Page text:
The cultural protocols and practices influence the temperamental patterns and behavior of individuals living in any geographical confinement. However, variations across these cultural beliefs and aboriginal practices generate various perspectives in context to end of life attributing to ideological differences developed under the influence of cultural diversification prevalent across the globe. Indeed, patients affected by life threatening conditions require specialized medical assistance in terms of palliative care with the intent of mitigating the disease manifestations rather than providing complete cure to fatal medical morbidities. The cultural approaches and practices in relation to end of life stages influence the psychological state of individuals affected by life threatening conditions. Therefore, thorough understanding of these cultural perspectives highly warranted in efficiently rendering palliative care and support to the patients by the qualified nursing professionals.
Keywords: Medical, palliative, cultural, aboriginal, nursing
Indigenous Practices and their Relationship with Culturally Appropriate Palliative Care
The ancient Catholic beliefs consider the acts of envy and evil spirits as primarily responsible for the death of individuals. The indigenous aboriginal Australian people variably trust on the concept of afterlife and perform funerals in accordance with their social demands and ancient customs (Lemone et al, 2014, p. 94). The concepts about life and death in aboriginal societies follow their understanding of identity, origin, destiny and spirit in terms of survival and adaptation. The academic literature reveals the traditional contention of Chinese, Italian and Greek Australians about death and dying, thereby warranting provision of improved palliative care services for these societies (Lemone et al, 2014a, p. 94). Indeed, these ancient societies consider discussions in context to death and dying as worthless and inappropriate and therefore, create challenges for the nurses engaged in palliative care of patients experiencing advanced stages of life threatening clinical morbidities. The palliative care to the patients during their end of the life stages includes conducting open discussions regarding death experiences to facilitate sense of wellness and psychosocial stability among the dying individuals. The model of palliative care for indigenous societies focuses on developing culturally sensitive services in context to the regional practices and customs about death and dying. Furthermore, the configuration of local assistance and information dissemination bridges warranted to create awareness about various fatal morbidities and their supportive strategies across the aboriginal societies to make them understand the intent and requirement of palliative nursing care during the end stages of human life. Chang & Johnson (2014, p. 240) discuss about the reduced life expectancy among the indigenous communities pertaining to New Zealand and Australia. Indeed, the perspective of cultural safety among the aboriginal societies emphasizes the emotional bonding between the patients and their immediate surroundings including community, family and relatives in context to the indigenous principles prevailing between the traditional groups. These perspectives generate the sense of self esteem and individualization among the aboriginal patients, thereby warranting the requirement of rendering culturally sensitive palliative care to these patients groups by the nursing professionals.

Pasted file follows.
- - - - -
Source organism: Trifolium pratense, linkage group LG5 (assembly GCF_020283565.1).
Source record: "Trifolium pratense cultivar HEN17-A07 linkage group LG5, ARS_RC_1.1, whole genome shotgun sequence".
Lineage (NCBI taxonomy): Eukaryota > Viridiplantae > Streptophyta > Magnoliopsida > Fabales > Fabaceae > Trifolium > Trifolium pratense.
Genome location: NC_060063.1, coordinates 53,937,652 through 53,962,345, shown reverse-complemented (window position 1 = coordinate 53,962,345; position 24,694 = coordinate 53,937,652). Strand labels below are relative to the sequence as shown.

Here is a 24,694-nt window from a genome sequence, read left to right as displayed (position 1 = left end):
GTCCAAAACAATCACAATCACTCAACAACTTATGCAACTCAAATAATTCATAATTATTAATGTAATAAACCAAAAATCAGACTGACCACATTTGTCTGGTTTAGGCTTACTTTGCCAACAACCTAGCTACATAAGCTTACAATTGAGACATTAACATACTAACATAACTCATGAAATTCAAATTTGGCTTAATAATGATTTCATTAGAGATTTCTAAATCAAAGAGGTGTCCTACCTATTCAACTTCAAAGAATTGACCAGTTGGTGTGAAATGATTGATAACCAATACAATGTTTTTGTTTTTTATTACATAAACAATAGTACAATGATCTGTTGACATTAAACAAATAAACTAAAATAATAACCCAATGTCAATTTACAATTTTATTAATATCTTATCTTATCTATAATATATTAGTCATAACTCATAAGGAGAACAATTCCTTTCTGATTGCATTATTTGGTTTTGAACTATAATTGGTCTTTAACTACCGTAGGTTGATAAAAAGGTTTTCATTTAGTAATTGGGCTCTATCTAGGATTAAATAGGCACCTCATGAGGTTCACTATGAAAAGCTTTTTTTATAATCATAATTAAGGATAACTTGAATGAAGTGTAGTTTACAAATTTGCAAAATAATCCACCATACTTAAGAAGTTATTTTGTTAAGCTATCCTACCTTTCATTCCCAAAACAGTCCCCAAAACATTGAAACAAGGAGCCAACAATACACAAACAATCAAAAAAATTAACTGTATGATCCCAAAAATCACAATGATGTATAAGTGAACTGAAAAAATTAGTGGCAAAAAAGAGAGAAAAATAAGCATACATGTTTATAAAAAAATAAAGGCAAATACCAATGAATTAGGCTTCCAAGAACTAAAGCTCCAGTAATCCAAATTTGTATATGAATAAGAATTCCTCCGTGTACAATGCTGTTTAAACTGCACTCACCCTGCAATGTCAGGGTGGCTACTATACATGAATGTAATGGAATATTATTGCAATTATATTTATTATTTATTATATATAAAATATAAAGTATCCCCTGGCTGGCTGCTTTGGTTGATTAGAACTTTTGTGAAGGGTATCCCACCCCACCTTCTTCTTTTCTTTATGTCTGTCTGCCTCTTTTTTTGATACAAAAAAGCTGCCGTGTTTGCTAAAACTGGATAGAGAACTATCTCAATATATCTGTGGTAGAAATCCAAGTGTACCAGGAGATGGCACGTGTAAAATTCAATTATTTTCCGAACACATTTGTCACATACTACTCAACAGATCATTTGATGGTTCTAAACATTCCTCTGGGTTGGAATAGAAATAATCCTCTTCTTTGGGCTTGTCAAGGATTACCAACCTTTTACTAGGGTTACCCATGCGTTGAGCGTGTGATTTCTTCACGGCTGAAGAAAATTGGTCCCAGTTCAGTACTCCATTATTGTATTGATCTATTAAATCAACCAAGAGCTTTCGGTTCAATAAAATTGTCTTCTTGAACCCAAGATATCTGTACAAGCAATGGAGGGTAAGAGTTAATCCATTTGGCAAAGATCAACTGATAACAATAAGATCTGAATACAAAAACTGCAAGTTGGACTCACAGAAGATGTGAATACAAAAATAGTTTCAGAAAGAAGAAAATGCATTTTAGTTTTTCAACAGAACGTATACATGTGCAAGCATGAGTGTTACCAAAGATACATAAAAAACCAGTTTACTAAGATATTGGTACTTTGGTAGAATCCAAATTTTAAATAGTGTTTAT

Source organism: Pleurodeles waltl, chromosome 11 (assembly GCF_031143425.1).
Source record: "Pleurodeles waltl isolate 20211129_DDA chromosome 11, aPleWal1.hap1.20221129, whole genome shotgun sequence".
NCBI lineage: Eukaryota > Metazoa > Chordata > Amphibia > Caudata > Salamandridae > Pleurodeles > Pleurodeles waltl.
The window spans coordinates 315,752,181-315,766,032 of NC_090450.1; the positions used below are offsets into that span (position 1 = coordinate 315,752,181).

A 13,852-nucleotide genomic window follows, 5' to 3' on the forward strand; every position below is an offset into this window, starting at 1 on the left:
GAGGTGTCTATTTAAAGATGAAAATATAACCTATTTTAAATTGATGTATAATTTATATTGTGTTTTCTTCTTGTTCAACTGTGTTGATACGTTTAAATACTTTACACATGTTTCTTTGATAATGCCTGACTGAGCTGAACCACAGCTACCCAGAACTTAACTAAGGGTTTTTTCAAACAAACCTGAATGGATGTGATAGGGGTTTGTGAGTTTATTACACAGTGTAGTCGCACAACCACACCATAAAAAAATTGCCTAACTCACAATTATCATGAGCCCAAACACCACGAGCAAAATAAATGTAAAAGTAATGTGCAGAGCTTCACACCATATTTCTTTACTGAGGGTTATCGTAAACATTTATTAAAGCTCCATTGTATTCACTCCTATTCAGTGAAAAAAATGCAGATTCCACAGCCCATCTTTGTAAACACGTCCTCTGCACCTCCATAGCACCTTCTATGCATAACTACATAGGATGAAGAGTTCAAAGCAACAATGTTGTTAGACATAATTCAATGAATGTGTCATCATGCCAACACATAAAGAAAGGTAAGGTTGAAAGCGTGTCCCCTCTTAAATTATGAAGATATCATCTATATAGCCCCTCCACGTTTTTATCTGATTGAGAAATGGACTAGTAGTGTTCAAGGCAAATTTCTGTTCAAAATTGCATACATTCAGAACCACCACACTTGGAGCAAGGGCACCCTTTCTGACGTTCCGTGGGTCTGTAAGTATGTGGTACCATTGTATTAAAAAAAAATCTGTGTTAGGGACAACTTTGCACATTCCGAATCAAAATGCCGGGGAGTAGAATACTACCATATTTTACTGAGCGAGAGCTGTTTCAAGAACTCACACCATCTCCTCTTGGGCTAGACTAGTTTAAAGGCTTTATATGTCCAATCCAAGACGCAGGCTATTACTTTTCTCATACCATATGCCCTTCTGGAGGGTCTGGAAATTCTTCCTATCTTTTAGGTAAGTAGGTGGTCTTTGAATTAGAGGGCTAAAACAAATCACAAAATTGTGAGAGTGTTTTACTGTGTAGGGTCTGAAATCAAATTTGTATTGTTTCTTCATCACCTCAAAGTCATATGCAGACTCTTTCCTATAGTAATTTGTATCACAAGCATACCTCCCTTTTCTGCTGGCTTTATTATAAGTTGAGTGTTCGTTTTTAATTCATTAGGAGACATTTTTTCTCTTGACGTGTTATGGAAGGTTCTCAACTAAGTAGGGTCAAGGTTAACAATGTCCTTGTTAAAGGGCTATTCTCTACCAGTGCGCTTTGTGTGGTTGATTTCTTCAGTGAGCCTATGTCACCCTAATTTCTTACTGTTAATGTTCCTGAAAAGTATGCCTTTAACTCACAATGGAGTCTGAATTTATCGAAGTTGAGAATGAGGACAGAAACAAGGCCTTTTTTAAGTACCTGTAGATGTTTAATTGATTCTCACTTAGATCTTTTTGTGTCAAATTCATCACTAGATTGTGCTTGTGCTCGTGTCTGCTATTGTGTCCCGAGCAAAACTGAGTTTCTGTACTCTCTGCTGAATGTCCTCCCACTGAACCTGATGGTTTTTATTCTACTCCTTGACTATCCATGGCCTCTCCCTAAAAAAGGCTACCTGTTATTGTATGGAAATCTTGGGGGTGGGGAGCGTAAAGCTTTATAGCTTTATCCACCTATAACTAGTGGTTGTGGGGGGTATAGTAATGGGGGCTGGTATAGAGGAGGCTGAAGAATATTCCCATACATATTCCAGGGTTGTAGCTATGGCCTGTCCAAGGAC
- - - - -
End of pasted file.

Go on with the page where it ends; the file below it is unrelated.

The influence of traditional beliefs and customs on the indigenous patients impact their way of communication with the nursing professionals and make them reluctant in availing treatment from the renowned healthcare centers located outside their geographical territories. Furthermore, the indigenous societies remain unaware in context to the disability service facilities particularly functioning to assist and facilitate the well being of individuals experiencing physical and mental challenges under the influence of various clinical morbidities (Biddle et al, 2014, p. 101). The indigenous people indeed consider hospital palliative care wards as their final destination and therefore, resist in receiving care and therapy outside their home locations due to this traditional outlook (Chang & Johnson, 2014a, p. 241). The Australian indigenous groups remain uncomfortable in sending their relatives (diagnosed with fatal conditions) to palliative care units for receiving clinical and psychological assistance. Furthermore, aboriginal societies consider hospital facilities as evil places and therefore, patients face tremendous challenges while sustaining in the palliative care settings in context to seeking medical assistance. People following the traditional customs prefer dying within their family surroundings rather than hospital setting, as evidenced by the academic literature. The Indian indigenous practices include penalizing the husband of pregnant woman in event of her death due to the presumed inattention by her in-laws. The Bonda Indian communities indeed practice unhygienic methods resulting in manifestations including nasopharyngitis and malnutrition, and utilize their traditional approaches rather than clinical intervention in treating the disease conditions. Consequently, the untreated morbidities intensify with the course of time and lead to severe mortalities among the tribal population. The indigenous societies predefine their country of death with the belief of their spiritual transformation in homeland. Additionally, their emotional anticipation in context to the Western Medicine never allows them to avail palliative care during the end stages of life under the influence of serious clinical morbidities. The clinical literature reveals the circulatory manifestations, traumatic conditions, carcinomatous states and nutritional insufficiencies as the leading causes of morbidities among the Australian indigenous societies (Goodacre et al, 2013, p. 67). Furthermore, the life expectancy among indigenous people is comparatively less as compared to the non indigenous societies. The disease burden among indigenous population is considerably more as compared to other communities in terms of fatalities resulting from the life threatening conditions like cancer and cardiovascular abnormalities. Hubner et al (2015, p. 82) describe the states of interpersonal disturbances and self-disintegration while mourning on the deaths of their relatives and friends corresponding to same ancestral lineage. This certainly relates to the relevance of kinship among indigenous societies affecting the state of such patients inside their community, and its proportionate impact on the palliative care rendered by the nursing professionals. The cultural themes of the indigenous societies therefore, warrant recognition in context to delivering culturally sensitive palliative care to their people affected by traditions, rituals and customs across various regions of the world.